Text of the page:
Rapid action force for rapidly spreading fires

  • Utility vehicles carrying firefighting equipment

Image: Julianne Bryce, Kangaroo Island, SA

By
University of Tasmania
Vandana Bhagat, PhD Candidate, Centre for Rural Health
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Australia is prosperous, with dense forests providing shelter to a large number of varied species of plants and animals. Bushfire is very common throughout the year, spread either due to human negligence or due to natural calamities, which causes enormous loss to the ecosystem and public property.

The impact of bushfires does not stop when the fires stop. The adverse effects of this devastation stay for a long time and even for a lifetime for some people and our planet. People who have lost their farms, livestock and homes get affected not only financially but also mentally.

Although the Australian Government has taken massive steps to control bushfire by adopting and reviewing different policies from time to time, much more has to be done in this regard. There is a great need to understand and incorporate the ways the elders of this country used to control bushfires.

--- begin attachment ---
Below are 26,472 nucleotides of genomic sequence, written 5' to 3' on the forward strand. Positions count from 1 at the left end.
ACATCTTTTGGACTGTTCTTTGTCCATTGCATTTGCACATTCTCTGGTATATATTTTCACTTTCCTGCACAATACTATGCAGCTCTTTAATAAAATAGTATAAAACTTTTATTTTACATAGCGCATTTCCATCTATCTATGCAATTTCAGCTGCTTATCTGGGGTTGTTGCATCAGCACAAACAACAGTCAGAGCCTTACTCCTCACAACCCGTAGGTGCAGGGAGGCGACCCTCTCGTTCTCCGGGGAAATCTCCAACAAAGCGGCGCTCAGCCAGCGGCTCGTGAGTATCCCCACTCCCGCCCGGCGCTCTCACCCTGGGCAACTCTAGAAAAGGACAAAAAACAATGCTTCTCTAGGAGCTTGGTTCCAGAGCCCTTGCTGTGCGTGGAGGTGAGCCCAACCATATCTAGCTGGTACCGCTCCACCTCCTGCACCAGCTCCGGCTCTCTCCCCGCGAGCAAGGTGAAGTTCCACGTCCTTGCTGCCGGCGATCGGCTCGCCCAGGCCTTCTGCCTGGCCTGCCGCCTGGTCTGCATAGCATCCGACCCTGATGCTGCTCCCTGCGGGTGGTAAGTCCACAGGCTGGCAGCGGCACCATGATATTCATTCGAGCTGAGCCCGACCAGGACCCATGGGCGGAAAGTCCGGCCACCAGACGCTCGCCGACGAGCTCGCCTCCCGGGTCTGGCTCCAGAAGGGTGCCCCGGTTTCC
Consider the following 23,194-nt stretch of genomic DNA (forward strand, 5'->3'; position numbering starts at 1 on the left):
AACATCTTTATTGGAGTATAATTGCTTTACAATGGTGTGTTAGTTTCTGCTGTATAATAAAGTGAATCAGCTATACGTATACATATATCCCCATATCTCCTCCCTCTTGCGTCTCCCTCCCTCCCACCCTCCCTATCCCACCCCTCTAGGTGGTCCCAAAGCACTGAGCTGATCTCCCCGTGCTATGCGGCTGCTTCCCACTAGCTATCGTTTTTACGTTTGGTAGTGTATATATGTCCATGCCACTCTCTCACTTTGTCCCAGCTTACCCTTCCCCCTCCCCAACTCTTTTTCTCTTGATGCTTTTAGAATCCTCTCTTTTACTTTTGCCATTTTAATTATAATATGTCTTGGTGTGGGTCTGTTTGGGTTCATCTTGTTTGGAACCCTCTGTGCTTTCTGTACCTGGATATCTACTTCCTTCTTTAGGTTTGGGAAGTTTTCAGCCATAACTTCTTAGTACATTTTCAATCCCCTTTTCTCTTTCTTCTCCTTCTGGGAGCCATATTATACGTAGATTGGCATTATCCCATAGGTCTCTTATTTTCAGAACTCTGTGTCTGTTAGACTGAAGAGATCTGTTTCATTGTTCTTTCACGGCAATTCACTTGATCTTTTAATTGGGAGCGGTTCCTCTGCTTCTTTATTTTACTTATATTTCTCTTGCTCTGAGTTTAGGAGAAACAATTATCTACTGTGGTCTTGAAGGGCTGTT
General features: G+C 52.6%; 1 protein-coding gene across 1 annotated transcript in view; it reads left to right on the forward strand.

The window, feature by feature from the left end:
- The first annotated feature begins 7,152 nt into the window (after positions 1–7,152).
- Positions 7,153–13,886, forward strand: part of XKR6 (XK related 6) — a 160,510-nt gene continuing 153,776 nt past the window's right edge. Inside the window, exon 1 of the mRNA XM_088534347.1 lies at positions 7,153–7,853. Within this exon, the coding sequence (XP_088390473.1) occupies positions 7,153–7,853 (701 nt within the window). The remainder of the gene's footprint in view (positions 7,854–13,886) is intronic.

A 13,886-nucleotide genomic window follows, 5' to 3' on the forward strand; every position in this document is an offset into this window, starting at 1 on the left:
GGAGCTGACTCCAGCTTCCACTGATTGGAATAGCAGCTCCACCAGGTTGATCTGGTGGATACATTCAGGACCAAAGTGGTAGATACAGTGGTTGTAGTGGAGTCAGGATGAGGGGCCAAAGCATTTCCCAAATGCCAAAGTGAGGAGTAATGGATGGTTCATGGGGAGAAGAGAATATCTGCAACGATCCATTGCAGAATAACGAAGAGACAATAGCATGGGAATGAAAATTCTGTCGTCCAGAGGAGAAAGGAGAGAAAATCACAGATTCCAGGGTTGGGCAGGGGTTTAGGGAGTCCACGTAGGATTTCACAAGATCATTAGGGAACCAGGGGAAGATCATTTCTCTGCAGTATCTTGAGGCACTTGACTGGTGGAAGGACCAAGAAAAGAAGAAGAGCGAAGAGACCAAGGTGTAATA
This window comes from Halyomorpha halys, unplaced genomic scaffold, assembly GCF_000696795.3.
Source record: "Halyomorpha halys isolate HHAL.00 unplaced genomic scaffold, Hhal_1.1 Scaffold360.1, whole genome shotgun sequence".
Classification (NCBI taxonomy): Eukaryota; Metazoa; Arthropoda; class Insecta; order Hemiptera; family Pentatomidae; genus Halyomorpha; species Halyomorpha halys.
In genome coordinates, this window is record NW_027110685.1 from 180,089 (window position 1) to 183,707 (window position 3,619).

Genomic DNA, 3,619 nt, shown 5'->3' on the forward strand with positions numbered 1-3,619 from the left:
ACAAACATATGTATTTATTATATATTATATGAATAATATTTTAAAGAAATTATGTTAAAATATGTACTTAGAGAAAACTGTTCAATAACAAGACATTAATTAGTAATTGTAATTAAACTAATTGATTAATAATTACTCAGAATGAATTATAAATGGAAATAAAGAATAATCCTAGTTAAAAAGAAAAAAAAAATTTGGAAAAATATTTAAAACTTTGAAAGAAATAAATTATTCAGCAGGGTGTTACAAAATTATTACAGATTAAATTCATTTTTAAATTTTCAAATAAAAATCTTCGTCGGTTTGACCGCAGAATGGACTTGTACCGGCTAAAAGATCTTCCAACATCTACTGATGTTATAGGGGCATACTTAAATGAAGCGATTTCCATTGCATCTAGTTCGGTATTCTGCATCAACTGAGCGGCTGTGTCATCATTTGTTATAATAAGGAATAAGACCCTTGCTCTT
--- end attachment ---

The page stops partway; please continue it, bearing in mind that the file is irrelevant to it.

We know that trained firefighters play a vital role in overcoming bushfires, but due to massive outbreaks they are sometimes not able to control the spreading fires. Hence there is a need to establish separate “Rapid Action Force Against Fire” units. RAFAFs are specially meant to overcome bushfire incidents happening during the hot season and to assist the fire brigade in case of need. The strength of RAFAF should be enough to control the fire spreading within the radius of 5 kilometres immediately. Thus, the impact of bushfire will be controlled and minimised.

Other support services should be provided for the mental wellbeing of people affected by bushfires. In Australia, we are lucky enough to have these support services on a large scale, but these need to be promoted at the local level. In many regional areas, people even not aware of these support services and many are not tech-savvy.

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